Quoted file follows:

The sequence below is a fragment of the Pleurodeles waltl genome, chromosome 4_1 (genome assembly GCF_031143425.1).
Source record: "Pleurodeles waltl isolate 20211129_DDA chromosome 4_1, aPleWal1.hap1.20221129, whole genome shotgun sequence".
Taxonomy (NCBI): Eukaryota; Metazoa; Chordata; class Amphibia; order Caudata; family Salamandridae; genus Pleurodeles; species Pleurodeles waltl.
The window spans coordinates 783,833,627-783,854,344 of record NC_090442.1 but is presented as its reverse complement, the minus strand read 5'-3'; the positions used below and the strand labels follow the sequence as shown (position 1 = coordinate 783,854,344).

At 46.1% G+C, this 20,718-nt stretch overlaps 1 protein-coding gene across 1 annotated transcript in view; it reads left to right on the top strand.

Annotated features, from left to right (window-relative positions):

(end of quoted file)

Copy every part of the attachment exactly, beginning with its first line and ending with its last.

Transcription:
The sequence below is a fragment of the Pleurodeles waltl genome, chromosome 4_1 (genome assembly GCF_031143425.1).
Source record: "Pleurodeles waltl isolate 20211129_DDA chromosome 4_1, aPleWal1.hap1.20221129, whole genome shotgun sequence".
Taxonomy (NCBI): Eukaryota; Metazoa; Chordata; class Amphibia; order Caudata; family Salamandridae; genus Pleurodeles; species Pleurodeles waltl.
The window spans coordinates 783,833,627-783,854,344 of record NC_090442.1 but is presented as its reverse complement, the minus strand read 5'-3'; the positions used below and the strand labels follow the sequence as shown (position 1 = coordinate 783,854,344).

At 46.1% G+C, this 20,718-nt stretch overlaps 1 protein-coding gene across 1 annotated transcript in view; it reads left to right on the top strand.

Annotated features, from left to right (window-relative positions):